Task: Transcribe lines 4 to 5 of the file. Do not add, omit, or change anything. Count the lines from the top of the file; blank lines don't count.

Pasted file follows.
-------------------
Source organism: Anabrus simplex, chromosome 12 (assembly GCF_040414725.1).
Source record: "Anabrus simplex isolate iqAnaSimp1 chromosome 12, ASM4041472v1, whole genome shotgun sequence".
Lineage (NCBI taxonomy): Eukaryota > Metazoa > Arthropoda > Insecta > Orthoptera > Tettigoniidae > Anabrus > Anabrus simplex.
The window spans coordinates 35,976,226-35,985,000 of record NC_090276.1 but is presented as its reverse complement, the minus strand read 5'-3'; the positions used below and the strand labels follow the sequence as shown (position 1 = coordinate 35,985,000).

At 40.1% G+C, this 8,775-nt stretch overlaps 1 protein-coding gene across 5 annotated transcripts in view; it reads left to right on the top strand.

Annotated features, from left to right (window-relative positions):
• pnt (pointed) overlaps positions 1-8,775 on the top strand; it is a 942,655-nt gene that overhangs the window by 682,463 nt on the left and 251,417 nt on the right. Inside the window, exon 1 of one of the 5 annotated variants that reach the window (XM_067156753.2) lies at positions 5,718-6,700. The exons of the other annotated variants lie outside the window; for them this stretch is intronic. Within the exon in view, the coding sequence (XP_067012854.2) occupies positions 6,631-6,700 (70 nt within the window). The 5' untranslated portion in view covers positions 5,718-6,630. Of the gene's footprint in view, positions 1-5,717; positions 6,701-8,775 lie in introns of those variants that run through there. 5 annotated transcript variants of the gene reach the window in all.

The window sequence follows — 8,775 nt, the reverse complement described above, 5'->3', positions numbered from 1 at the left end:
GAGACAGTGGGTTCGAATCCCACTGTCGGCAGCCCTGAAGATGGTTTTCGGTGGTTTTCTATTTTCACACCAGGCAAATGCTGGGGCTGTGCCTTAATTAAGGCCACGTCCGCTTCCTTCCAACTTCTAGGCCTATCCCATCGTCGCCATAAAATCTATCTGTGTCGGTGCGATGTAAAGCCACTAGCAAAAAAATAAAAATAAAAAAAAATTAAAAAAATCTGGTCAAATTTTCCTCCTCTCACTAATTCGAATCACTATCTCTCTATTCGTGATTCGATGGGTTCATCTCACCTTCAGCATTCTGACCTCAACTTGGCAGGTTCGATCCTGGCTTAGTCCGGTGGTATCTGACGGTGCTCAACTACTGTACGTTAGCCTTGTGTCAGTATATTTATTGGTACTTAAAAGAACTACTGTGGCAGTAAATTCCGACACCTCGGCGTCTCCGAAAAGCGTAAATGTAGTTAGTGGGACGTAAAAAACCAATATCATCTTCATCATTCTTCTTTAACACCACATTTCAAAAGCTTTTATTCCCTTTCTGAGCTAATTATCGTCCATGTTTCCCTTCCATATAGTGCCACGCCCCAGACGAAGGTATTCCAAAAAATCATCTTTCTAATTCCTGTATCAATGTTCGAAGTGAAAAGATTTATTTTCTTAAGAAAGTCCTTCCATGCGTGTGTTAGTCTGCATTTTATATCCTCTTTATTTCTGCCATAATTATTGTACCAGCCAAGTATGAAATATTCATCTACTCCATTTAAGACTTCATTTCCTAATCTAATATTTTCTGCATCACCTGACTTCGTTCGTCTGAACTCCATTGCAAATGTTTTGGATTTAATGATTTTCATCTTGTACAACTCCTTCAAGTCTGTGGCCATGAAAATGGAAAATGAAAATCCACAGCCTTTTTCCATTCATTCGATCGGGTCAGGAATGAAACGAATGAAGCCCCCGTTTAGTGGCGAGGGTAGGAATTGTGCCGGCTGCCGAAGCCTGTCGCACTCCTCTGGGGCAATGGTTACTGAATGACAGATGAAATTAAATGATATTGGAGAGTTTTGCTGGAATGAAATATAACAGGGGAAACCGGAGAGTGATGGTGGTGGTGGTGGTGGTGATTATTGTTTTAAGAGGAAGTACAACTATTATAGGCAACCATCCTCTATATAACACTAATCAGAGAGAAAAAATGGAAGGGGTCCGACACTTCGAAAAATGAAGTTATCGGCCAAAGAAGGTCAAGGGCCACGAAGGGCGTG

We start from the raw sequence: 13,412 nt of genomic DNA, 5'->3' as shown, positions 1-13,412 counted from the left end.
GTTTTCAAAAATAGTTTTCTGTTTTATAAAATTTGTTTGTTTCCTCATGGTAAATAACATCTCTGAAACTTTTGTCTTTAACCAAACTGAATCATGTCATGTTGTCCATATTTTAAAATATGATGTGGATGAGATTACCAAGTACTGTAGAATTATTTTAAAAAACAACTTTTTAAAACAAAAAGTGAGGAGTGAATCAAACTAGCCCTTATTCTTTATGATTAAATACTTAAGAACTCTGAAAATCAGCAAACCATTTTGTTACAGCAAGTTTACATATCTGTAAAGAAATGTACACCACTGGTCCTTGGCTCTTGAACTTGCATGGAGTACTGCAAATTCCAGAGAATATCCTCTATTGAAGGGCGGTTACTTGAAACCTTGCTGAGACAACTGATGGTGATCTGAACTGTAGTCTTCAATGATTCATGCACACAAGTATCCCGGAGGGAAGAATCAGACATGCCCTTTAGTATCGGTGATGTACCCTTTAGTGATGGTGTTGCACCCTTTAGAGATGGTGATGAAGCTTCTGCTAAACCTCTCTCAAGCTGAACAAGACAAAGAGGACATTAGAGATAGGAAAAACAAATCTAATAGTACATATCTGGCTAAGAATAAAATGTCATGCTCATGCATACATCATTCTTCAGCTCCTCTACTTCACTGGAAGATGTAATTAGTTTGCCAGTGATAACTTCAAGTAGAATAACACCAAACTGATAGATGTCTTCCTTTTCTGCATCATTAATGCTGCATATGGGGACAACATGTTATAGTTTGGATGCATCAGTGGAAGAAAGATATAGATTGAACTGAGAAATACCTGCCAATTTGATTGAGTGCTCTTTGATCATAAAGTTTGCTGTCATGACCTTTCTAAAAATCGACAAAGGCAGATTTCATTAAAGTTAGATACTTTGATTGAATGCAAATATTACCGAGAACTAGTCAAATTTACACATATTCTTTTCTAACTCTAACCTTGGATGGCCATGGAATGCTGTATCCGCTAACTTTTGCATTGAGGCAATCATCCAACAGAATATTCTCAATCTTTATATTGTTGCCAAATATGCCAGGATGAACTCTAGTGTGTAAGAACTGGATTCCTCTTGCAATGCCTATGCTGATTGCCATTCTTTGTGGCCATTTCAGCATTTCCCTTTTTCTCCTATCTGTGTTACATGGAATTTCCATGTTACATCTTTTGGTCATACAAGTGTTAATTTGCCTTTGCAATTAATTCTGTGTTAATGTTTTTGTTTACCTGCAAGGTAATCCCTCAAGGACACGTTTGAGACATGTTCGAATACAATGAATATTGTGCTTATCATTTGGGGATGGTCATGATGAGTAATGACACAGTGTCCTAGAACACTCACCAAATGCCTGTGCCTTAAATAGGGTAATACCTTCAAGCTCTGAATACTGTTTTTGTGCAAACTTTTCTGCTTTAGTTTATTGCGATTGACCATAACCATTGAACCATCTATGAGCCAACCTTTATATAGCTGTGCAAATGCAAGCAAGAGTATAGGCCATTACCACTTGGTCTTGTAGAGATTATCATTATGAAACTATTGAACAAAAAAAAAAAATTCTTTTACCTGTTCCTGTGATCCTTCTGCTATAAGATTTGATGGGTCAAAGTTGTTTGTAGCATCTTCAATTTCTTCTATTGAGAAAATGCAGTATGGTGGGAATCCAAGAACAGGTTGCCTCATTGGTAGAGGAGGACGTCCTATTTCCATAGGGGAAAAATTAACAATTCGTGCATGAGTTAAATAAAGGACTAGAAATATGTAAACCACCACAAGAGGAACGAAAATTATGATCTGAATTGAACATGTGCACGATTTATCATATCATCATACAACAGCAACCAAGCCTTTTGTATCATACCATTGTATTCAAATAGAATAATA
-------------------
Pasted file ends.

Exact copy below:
The window spans coordinates 35,976,226-35,985,000 of record NC_090276.1 but is presented as its reverse complement, the minus strand read 5'-3'; the positions used below and the strand labels follow the sequence as shown (position 1 = coordinate 35,985,000).

At 40.1% G+C, this 8,775-nt stretch overlaps 1 protein-coding gene across 5 annotated transcripts in view; it reads left to right on the top strand.